Courts soon realized that the question of determining whether an enterprise is foreign or domestic can be a challenging question, as enterprises can either lack or conceal a location. But because courts have been both active and creative in matters involving extraterritorial regulation, more tests were developed to remedy this shortcoming. For instance, the Eastern District of New York in European Community. v. RJR Nabisco, Inc. adopted the “nerve center test” to determine the geographical location of the enterprise. This test was adapted from a 2010 Supreme Court case, Hertz Corp. v. Friend, which used the “nerve center” test to determine a corporation’s “principal place of business” for jurisdictional purposes. Analogizing this test to RICO analyses, courts have used the “nerve center test” to discern if an enterprise is domestic and have generally held that, as per Hertz, the principal place of business is “the place where a corporation’s officers direct, control, and coordinate the corporation’s activities.”
Attorney Miranda Lievsay has asserted that the “enterprise” approach “would allow a criminal enterprise to avoid liability by relocating the enterprise’s ‘brains’ outside the United States while continuing to direct racketeering activity within the United States.” She has also asserted that this approach directly undermines congressional intent and RICO’s purpose, which is to “eradicate the harmful effects of infiltration as produced by all criminal syndicates;” thus, there is not a solely domestic focus when dealing with RICO. Arguments on the other side contend that the “enterprise” approach is more aligned with Morrison since “RICO does not punish predicate acts of racketeering alone, but only racketeering activity as related to an enterprise.”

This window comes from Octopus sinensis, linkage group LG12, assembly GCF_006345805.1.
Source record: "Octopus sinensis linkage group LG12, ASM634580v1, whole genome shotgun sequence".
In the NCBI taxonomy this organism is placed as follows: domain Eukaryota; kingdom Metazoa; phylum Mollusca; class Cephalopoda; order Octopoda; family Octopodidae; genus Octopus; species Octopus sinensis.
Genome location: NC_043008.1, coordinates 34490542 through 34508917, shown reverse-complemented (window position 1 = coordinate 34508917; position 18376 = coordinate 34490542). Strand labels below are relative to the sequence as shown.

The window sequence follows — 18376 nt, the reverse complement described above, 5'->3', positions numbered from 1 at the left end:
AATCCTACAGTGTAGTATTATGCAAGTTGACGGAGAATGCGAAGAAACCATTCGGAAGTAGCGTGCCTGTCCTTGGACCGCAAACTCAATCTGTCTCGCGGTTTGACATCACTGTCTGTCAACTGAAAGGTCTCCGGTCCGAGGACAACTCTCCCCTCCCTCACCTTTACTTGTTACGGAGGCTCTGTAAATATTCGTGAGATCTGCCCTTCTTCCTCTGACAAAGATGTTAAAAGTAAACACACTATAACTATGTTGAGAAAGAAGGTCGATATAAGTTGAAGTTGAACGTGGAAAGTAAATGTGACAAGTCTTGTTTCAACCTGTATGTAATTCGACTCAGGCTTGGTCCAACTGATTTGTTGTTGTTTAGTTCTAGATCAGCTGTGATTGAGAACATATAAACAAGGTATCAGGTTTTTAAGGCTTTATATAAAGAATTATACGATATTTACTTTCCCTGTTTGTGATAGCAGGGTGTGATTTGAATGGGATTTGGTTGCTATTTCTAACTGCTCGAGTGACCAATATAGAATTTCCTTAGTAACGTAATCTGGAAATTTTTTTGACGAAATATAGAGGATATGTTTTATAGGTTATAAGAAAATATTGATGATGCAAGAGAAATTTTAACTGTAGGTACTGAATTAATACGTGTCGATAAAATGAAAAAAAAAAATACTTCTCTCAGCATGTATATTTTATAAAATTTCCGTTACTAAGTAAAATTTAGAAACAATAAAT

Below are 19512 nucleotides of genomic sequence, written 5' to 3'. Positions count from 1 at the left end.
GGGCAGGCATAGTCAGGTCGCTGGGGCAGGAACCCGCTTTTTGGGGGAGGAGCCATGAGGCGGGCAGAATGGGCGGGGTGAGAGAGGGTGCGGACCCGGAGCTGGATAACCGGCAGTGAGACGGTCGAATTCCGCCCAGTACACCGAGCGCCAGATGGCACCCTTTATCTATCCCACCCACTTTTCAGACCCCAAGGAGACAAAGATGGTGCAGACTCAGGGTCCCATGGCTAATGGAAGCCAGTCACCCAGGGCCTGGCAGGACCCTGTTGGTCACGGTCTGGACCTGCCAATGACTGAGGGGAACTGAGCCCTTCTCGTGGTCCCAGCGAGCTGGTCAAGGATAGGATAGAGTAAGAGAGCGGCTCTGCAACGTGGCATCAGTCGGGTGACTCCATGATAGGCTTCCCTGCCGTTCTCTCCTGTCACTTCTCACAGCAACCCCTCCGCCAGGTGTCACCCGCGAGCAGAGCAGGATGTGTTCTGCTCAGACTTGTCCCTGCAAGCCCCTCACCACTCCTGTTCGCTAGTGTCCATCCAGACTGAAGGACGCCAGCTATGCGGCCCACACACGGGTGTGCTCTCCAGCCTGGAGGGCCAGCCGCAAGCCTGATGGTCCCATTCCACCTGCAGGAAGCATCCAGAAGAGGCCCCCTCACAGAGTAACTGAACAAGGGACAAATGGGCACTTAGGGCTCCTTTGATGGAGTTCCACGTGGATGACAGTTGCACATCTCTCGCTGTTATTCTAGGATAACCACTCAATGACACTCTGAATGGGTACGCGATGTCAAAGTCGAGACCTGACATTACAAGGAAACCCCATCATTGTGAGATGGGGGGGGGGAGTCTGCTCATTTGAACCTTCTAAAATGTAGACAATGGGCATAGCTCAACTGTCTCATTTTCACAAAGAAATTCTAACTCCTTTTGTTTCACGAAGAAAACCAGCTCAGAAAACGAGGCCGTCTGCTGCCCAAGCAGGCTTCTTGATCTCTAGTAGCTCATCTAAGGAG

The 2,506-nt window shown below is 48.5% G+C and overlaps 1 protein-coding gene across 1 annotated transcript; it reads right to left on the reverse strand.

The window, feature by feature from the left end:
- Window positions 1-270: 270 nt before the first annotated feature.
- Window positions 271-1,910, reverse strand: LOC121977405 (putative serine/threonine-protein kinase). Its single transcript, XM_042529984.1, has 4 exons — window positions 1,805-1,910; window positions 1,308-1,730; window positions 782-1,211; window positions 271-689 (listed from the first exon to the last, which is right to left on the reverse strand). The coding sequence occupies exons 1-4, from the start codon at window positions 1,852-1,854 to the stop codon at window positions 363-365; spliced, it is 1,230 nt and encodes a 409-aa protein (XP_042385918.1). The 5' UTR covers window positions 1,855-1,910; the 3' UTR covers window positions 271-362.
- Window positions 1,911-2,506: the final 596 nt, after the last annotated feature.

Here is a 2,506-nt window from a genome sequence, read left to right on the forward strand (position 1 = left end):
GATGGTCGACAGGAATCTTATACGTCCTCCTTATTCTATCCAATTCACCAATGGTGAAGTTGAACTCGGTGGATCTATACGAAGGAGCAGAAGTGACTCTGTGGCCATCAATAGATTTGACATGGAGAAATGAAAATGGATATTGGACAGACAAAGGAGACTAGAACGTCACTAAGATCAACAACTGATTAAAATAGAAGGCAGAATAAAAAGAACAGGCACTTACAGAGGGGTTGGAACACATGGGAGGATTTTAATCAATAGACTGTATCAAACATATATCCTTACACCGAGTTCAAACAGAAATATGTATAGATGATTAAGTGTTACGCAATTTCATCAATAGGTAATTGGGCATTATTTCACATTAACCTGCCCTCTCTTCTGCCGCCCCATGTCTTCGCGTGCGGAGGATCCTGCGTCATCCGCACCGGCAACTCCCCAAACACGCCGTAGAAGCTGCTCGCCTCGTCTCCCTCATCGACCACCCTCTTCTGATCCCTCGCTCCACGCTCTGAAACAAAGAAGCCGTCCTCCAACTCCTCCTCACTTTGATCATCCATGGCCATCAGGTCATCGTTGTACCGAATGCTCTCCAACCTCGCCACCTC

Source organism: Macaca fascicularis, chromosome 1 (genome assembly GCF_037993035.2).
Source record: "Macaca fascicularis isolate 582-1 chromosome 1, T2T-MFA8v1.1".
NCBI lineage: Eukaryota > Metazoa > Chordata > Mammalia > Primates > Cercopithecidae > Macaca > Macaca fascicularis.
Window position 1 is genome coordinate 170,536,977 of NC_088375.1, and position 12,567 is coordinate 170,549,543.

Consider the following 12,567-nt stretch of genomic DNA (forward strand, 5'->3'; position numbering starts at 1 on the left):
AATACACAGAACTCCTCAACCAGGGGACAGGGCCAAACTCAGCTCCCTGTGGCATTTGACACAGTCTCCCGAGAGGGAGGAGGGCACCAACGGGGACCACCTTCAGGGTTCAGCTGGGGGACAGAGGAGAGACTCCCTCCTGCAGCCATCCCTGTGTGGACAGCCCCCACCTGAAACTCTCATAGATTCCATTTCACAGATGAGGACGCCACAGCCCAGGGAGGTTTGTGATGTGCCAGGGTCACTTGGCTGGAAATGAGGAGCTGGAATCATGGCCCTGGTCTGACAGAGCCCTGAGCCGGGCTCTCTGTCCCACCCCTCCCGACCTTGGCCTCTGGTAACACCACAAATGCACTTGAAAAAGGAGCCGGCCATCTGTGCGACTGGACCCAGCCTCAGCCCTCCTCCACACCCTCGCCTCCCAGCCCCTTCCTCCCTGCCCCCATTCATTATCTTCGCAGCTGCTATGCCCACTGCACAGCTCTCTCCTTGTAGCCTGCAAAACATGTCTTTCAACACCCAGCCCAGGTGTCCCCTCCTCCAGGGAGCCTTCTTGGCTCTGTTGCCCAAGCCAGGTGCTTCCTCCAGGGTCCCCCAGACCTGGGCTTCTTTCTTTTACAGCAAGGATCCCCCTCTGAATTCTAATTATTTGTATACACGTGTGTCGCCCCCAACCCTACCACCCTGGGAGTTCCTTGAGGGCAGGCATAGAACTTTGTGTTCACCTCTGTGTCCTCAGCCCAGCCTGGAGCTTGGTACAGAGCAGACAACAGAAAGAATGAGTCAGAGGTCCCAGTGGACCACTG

CGC Holding Co. v. Hutchens analyzed the “predicate acts” approach. Here, Canadian defendants were alleged to have committed a fraudulent loan scheme in violation of RICO. Even though RICO, as acknowledged by the court, is silent as to its geographic reach, the court nevertheless stated that a sufficient RICO claim had been alleged because the predicate acts occurred in the United States. The district court articulated the “predicate acts” approach, which looks to the location of the predicate offense in determining whether it qualified as domestic. The defendant’s motion to dismiss was denied because the “racketeering activity . . . was directed at and largely occurred within the United States.” The court distinguished Norex and Cedeño as cases “where the actors, victims and conduct were foreign, and the connection to the United States was essentially incidental.” Here, by contrast, “the conduct of the enterprise within the United States was a key to its success.” Thus, the court determined that the case involved a domestic application of RICO.